Atrial Fibrillation Awareness

Posted in Alerts

Fifty four years ago, President Lyndon Johnson proclaimed February as American Heart Month. At that time, heart problems caused more than half of U.S. deaths. The number of deaths from heart disease is expected to be 23.6 million by the year 2030. Atrial Fibrillation, or AFib, is the most common heart arrhythmia. An arrhythmia is when the heart beats either too slow or too fast. The CDC estimates that 2.7 - 6.1 million U.S. citizens have AFib; some people are unaware they have it.

As you get older, you increase your chances of contracting AFib. With  AFib, a person’s risk for a stroke increases four to five times compared with those who do not have AFib. Each year, there are more than half a million hospitalizations occurring due to AFib. Of that number, it contributes to 130,000 deaths each year.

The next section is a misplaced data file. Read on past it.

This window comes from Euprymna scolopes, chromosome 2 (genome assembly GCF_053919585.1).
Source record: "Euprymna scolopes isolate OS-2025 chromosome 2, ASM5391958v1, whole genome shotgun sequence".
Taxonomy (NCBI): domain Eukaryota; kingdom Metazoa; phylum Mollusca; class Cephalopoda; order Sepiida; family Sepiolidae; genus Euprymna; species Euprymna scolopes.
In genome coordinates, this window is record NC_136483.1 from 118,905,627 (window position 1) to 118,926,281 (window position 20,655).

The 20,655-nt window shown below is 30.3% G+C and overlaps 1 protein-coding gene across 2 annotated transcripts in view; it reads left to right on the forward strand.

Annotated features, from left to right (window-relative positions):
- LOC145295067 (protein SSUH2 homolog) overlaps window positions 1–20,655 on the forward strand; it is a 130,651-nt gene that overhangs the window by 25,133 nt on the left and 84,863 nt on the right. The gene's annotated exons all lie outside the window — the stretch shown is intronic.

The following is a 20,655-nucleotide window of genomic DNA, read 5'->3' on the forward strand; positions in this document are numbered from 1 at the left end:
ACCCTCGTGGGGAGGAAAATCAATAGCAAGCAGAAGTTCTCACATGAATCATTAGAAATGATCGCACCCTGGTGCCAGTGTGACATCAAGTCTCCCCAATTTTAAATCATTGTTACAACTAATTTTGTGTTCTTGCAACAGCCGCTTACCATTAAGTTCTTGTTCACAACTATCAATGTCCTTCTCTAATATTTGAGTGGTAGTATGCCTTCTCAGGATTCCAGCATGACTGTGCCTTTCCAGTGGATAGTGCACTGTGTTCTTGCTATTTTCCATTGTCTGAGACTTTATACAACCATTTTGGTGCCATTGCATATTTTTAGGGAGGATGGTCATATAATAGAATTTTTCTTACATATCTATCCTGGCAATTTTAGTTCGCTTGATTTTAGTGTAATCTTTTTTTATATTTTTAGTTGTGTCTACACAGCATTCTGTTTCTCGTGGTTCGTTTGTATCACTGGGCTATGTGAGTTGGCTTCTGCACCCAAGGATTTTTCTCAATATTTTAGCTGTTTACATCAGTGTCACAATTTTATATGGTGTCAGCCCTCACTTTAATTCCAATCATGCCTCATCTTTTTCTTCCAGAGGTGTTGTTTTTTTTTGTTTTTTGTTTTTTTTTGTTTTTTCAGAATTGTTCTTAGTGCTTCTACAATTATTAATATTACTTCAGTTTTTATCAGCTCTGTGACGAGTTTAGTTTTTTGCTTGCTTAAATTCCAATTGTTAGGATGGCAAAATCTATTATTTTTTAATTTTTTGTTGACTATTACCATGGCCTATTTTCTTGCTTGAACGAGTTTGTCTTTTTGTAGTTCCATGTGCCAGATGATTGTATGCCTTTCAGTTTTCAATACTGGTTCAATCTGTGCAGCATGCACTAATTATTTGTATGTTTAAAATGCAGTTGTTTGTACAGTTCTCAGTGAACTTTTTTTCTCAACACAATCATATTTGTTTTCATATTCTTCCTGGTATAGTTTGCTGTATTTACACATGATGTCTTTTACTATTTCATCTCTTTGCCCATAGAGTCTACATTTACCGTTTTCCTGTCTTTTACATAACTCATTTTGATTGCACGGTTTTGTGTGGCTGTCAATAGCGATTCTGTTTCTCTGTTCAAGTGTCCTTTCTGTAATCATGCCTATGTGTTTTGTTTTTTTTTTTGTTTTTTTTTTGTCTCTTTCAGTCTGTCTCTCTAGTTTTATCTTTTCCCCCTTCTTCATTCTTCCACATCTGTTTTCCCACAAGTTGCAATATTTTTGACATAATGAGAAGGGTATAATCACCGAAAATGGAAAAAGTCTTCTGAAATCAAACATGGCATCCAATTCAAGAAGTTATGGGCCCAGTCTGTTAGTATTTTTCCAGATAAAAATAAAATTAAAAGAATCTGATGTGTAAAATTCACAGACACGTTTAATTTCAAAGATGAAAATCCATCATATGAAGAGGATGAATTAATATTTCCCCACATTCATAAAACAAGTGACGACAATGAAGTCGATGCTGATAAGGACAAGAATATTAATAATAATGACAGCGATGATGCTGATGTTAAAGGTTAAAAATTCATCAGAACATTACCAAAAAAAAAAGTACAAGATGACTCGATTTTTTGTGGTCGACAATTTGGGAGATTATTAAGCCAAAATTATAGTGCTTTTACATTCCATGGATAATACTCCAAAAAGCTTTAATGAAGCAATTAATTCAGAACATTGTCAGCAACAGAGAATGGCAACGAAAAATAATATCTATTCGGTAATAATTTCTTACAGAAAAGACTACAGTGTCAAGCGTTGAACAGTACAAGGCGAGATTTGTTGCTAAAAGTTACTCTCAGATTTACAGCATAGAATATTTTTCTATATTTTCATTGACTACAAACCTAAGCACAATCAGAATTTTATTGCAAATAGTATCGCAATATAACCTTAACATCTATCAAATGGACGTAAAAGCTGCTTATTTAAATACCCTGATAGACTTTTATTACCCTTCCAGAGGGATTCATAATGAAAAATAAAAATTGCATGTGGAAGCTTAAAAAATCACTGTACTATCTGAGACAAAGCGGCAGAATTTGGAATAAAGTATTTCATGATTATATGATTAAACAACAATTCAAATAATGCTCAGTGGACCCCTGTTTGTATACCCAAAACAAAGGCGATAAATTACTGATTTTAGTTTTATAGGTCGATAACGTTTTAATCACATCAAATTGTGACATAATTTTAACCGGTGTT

When someone experiences heart failure, it usually means the heart is not pumping enough blood for the body. When working properly, the 4 chambers of the heart contract in an organized way.
With AFib, the heart beats irregularly – usually too fast which means it never properly fills up with blood for the body to pump out.

How can I combat my chances of contracting AFib?
Schedule an appointment with your doctor to review any AFib signs or symptoms. Your doctor may order an ECG (Electrocardiogram) exam since this is a primary tool for a diagnosis. It is always best to review all treatment options with your doctor.

Common symptoms include:

  • Pulse that feels rapid, racing, pounding, fluttering, irregular, or too slow
  • Sensation of feeling the heart beat (palpitations)
  • Confusion
  • Dizziness, light-headedness
  • Fainting and/or Fatigue
  • Loss of ability to exercise
  • Shortness of breath

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